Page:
It’s no secret that Hollywood loves comic books. Motion picture studios have scheduled a flood of comic-inspired features into the far future. It’s really no surprise since the two mediums pair together so well. Both mesh engaging stories with exciting images to entertain audiences. And with film production storyboarding looking remarkably like comic book panels, it only makes sense that a former film student might gravitate toward the sequential art storytelling offered by graphic novels.
“I decided to make comics right around the time that I dropped out of film school, ” says Lee Milewski, creator of the new graphic novel Hunter’s Lore. “I wanted to be creatively driven, but didn’t have the money or resources to attend school. Comics are perfect for the budget-minded creator.”
Milewski is an illustrator from Southwest Florida who switched from aspiring to a career in film to breaking into comic books — a world he wasn’t really familiar with at first. Milewski mentions that he may have read through a Batman comic book at some point in his childhood, but otherwise was late to the party.
“I always knew I wanted to have a creative job, but never knew how to approach one,” explains Milewski. “I didn’t read many comics as a kid. I sorta’ found them in my early twenties and it took off.”
Milewski dove headfirst into indie comics by taking freelance work that sounded enjoyable. “I started doing a TON of odd jobs such as illustrating other writers’ work and trying to make my way in the industry,” he says. “Eventually, I found that I hated chasing that idea of a career and liked doing my own stories much more.”
So Milewski took a few ideas of his own to popular crowdfunding website Kickstarter. His first was Tangled Weeds, a horror themed graphic novel, which funded successfully and enjoyed a limited release. He then followed up with successful campaigns for two issues of The Somber Crown, a fantasy. Then came Hunter’s Lore.
“Hunter’s Lore is a story of personal redemption,” Lee explains. “A knight named Rowan Black is destined to a life of solitude within impenetrable walls. Once he realized his cause is unworthy and forfeiting of its purposes, he ventures out into the world to take on a quest.”
Hunter’s Lore is loaded with ideas that Milewski is passionate about. In the graphic novel, he edges toward cinema by way of video games. It blends the methodical pacing of a good fantasy RPG with the moral ambiguity of Game of Thrones and the horror touches of H.P. Lovecraft.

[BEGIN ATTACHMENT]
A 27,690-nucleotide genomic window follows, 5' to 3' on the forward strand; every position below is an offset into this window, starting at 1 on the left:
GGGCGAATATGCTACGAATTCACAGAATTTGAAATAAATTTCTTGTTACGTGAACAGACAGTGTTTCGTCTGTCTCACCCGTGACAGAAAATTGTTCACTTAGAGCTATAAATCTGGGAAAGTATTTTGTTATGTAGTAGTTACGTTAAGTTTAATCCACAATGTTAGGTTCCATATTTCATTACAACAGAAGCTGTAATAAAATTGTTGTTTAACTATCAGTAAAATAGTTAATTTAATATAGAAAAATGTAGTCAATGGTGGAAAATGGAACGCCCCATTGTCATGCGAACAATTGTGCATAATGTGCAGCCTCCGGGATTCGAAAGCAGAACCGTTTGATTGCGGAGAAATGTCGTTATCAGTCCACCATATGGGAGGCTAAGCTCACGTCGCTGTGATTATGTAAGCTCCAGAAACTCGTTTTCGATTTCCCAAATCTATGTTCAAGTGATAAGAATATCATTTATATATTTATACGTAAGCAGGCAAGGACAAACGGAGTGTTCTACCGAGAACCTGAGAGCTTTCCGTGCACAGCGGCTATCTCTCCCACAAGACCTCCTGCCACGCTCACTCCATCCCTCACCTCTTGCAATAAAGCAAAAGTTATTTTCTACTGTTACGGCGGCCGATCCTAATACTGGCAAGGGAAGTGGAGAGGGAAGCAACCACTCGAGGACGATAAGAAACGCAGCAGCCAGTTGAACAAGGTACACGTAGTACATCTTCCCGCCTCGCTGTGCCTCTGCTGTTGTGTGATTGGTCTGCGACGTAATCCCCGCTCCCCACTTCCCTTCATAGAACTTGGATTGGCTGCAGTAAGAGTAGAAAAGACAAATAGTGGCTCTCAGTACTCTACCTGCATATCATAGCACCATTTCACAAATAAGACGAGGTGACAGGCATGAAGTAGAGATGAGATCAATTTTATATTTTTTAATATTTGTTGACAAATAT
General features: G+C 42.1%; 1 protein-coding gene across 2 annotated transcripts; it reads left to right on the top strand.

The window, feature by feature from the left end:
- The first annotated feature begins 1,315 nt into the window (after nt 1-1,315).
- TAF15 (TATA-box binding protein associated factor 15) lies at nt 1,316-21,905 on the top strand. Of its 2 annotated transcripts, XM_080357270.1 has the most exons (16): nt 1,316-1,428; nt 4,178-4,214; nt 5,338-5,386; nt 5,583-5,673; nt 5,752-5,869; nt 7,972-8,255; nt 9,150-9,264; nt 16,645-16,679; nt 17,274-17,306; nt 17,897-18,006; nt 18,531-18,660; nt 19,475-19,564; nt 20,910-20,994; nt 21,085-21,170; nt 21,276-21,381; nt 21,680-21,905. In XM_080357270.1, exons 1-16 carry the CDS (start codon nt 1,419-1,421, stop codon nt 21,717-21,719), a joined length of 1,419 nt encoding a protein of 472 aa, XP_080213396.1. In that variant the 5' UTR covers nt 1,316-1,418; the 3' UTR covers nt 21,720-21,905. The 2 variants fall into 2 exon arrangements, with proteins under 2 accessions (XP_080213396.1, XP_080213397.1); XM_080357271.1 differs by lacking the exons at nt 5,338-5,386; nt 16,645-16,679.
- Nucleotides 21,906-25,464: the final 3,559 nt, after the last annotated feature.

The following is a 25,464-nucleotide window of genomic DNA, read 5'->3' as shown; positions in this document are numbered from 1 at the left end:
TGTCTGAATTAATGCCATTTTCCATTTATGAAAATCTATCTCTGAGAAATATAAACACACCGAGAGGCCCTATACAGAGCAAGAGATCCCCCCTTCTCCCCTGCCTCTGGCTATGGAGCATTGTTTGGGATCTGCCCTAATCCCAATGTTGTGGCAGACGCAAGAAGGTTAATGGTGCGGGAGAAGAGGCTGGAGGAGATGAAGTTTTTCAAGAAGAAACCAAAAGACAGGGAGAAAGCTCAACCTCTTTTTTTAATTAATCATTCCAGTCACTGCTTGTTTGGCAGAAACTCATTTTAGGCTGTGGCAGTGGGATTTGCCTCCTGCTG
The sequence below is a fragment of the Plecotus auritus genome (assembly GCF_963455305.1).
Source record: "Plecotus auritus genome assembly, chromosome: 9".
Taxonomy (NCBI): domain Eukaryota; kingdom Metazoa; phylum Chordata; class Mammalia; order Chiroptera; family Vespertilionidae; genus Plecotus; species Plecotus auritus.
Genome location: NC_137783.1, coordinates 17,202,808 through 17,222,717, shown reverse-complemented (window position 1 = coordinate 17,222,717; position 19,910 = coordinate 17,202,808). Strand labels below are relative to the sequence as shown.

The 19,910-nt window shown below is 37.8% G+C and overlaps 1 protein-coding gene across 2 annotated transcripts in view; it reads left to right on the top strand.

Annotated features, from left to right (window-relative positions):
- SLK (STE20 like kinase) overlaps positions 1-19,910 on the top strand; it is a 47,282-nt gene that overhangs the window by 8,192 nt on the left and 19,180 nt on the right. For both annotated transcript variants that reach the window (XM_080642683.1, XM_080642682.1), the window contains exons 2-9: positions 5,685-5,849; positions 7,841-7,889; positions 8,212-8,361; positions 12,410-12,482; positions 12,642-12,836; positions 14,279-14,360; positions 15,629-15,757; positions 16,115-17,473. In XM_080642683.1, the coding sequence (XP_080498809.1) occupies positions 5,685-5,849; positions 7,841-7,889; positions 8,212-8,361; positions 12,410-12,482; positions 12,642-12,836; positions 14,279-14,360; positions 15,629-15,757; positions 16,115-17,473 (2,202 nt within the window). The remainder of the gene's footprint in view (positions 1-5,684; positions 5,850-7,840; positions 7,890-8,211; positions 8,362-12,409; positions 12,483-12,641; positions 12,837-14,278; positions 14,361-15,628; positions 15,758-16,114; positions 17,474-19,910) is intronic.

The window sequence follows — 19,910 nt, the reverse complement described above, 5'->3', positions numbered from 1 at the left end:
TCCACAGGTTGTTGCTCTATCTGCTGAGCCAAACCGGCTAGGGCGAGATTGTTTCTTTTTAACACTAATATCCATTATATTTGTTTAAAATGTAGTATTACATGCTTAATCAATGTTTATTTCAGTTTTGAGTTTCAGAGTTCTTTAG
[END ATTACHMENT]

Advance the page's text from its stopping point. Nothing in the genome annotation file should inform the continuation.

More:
“I always felt that comics told TOO much – the exposition between characters would leave little to the imagination, and the reader was never without a guide through the pages of those books,” Milewski explained in an update on Kickstarter. “With film, and especially video games, story can be intentionally vague and almost non-existent. I wasn’t being dragged through by the hand, and because of that, I continue to seek these types of stories out.”
As he sits down to work, the comic creator digs out a Pentel Pocket Brush and begins inking a Conson comic board. His style has evolved since Tangled Weeds and has a painted beauty to it now, reminiscent of Mike Mignola’s Hellboy. “I began copying Mike Mignola’s stuff when I was starting out, but realized that I HATED using a tech pen to draw,” Milewski admits. “I switched to a brush and that’s sort of the evolution. They’re great and come highly recommended.”
“[Running a campaign] is a job within itself; I wouldn’t wish it on anyone!” he exclaims. “It’s stressful and extremely time consuming, but I love it … it’s ultimately super satisfying to see your idea become something out of nothing.”
Milewski’s hard work paid off when Hunter’s Lore more than doubled its campaign goal. But instead of just printing enough copies for his 167 backers and moving on, Milewski wanted to get his work out beyond the popular crowdfunding website.
“Stache seemed like a great place to get ideas out into the world, especially on a broader spectrum than I could personally accomplish.” says Milewski. “I’ve debated with publishing Hunter’s Lore with a traditional publisher and Stache and the team won me over.”
Milewski, in turn, had also won Stache over. The boutique publisher is excited to team with indie creators on works that break from the regular mold of American comics. For Hunter’s Lore, it goes beyond the distinctive two-panel, square page format. While the graphic novel uses familiar elements like high-fantasy storytelling and RPG pacing, Milweski has constructed them in a way that is unique and compelling. “Hunter’s Lore is different than a lot of fantasy comics due to it being a smaller scale story – it’s not necessarily “save the world and achieve great things”, but rather a slow trudge through Rowan’s necessity to reclaim his life and pride,” he explains.
Those that missed the Kickstarter for Hunter’s Lore may order a copy of the book directly from Stache’s online store and online booksellers like Amazon. A digital version is currently available at Drive Thru Comics with a Comixology release forthcoming.
“Independent creators are truly the blood within the comics industry,” said Milewski. “When newer and upcoming creators receive support, they’re more inclined to stick around and make awesome art and create awesome stories. This is true for ANY independent creator, not just me. I hope that my stories gives creators a reason to pursue their own stories and comics.”
For South Florida’s Lee Milewski the passionate work and artistic exploration continues with a new crowdfunding campaign – this time for an exciting sci-fi graphic novella, Focus Shift.
Connect with Lee Milewski online: